The gritty and braying vocals also continue sounding authentically hell-born, and never fall prey to monotony. The bass-work gets plenty of chances to shine, even though surrounded by such devilishly excellent guitars. And while the drumming isn’t fancy, it sounds very natural and does more than just keep time, fortifying the frequent tempo variations and throwing in skull-smacking fills and obliterating munitions that add to the music’s electrifying impact.

We’ll call out one more song specifically, just as an example of the dynamism of these two demos as a whole. That song, “Evil Courier“, begins with a piercing, siren-like guitar harmony and then slowly staggers forward like a horrid rotting golem while the drummer kicks up one riot after another. But the song also repeatedly explodes in venomous guitar paroxysms backed by turbocharged percussive battering and wild howls. And in those slower moments, the horror-show vocals almost become singing.

Evil Courier” isn’t the only song that slows into episodes of primitive ghoulishness and ghastliness, nor the only song when the ravenous violence of the music boils over. In fact, the dynamism of the songwriting displayed there is a constant hallmark of the album, and one reason why it’s so easy to stay with it from start to finish.

So yeah, forget about history and just take this as it comes, right now — because it’s fantastic. And of course you don’t have to take our word for it, because we’ve got the full stream today:


We don’t really want to completely forget about history, despite what we wrote way up above. It really is worth knowing that despite never achieving a record deal in their prime, Samhain gained a devoted following, and we’re told that they became a household name in the underground thrash and death metal scene, playing with acts such as Kreator, Pestilence, Imperator, Illdisposed, Exumer, Mezzrow and Invocator.

In about 1986 the band changed their name to DesExult and released more demos from 1986 through 1988, and then split up. According to Metal-Archives, “band members Henk Leviathan and Ebsen Slot Sorensen [both of them guitarists] published a popular zine called Blackthorn during the mid-’80s and inspired the name Darkthrone.” (The other members of Samhain were Martin Mundrup (vocals, bass) and Max Thorup Due (drums).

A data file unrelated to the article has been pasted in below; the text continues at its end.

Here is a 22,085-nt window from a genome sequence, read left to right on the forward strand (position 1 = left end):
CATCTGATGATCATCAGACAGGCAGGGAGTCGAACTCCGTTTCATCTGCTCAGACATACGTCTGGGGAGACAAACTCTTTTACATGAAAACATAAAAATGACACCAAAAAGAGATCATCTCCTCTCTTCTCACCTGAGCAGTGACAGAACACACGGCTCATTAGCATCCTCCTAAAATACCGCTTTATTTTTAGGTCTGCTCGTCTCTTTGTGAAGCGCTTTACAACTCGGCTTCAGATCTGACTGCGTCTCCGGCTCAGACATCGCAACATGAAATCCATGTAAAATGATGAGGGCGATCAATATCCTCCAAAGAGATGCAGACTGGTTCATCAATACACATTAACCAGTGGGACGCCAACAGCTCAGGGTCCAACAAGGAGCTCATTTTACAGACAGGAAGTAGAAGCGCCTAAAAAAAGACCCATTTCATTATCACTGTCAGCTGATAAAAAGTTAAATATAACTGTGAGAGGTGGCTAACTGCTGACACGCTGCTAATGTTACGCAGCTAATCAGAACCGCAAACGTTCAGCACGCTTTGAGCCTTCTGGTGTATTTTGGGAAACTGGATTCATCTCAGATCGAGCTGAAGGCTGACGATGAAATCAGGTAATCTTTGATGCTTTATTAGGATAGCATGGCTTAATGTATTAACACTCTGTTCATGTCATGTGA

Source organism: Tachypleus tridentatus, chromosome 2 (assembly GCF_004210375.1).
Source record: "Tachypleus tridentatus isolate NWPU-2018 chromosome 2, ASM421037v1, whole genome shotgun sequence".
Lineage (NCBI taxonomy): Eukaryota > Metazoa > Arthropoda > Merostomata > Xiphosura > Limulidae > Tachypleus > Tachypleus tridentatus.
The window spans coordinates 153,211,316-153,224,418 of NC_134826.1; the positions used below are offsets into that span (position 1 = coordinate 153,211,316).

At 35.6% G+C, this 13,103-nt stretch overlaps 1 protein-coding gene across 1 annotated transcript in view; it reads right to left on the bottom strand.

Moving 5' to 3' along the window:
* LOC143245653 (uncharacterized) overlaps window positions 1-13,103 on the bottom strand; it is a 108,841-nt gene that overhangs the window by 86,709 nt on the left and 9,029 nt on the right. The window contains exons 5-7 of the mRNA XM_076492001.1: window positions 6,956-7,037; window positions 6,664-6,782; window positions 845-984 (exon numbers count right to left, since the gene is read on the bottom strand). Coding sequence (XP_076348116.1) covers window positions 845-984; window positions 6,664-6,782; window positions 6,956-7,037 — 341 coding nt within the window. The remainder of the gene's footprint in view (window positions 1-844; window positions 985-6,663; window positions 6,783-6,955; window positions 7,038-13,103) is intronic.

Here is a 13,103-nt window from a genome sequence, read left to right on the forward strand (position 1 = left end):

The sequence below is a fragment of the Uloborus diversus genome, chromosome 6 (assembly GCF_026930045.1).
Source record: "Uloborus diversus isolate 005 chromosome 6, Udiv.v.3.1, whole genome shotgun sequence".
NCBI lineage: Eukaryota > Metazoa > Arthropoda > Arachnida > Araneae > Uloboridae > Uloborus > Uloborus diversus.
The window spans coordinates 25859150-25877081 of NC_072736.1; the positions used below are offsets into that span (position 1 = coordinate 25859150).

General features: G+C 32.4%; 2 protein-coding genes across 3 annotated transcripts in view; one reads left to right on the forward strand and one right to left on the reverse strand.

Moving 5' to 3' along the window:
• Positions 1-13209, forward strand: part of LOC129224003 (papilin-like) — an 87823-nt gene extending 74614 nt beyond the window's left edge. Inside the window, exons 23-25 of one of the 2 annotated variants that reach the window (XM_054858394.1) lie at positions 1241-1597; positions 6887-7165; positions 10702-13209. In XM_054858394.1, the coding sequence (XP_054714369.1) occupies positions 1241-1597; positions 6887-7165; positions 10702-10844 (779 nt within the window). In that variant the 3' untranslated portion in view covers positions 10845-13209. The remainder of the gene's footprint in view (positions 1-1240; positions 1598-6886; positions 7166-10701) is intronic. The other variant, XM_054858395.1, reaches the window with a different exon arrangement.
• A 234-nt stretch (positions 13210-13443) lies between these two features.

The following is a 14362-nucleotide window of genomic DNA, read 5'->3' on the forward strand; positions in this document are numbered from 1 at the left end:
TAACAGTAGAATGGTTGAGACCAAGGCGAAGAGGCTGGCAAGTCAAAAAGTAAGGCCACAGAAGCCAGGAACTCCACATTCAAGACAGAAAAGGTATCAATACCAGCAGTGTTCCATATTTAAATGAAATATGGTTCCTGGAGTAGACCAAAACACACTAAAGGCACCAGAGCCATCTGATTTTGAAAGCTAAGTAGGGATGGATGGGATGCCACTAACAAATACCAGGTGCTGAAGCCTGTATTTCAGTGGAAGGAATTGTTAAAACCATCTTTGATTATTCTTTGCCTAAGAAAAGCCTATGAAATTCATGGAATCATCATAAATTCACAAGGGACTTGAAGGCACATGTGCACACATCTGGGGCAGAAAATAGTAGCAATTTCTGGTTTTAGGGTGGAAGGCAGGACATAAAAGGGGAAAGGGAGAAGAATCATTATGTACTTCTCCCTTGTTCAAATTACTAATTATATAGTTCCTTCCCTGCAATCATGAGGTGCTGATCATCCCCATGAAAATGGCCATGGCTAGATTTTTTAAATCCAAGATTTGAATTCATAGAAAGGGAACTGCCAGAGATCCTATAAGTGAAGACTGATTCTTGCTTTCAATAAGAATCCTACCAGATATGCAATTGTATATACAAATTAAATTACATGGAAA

Who knows what Samhain might have accomplished if they’d stayed together for 40 more years? It’s an intriguing thought, but hell, if The Courier must be their only legacy, it’s a damned fine one.


The album features all songs from the band’s first two demo tapes, recorded in 1985 and 1986. As noted earlier, the demos were remastered for this release by Tue Madsen at Antfarm Studio (Rob Halford, Sick Of It All, The Haunted, Vio-Lence, etc.).

It will be released on August 4th (tomorrow!) by Emanzipation Productions on LP (black, 180-gram vinyl, limited to 500, hand-numbered), including a 12-page booklet with extensive liner notes and rare photos from the band’s early days. It will also be available digitally. And you can place your orders now:




  1. Wow, did Samhain play with Kreator, Pestilence, Imperator, Illdisposed, Exumer, Mezzrow and Invocator? I remember hearing Samhain in college. It was sort of punk infused thrash-death. In the mid 80s metal was still germinating and Samhain was part of that evolution. What happened to the guys in Samhain after the 80s?

    • I don’t know the complete answer. Looking at Metal-Archives, it shows that after DesExult split up after their last demo release in 1988, Esben played with a hardcore band called Barcode from 1995-2007. M-A doesn’t show any activity by the other Samhain members after the demise of DesExult.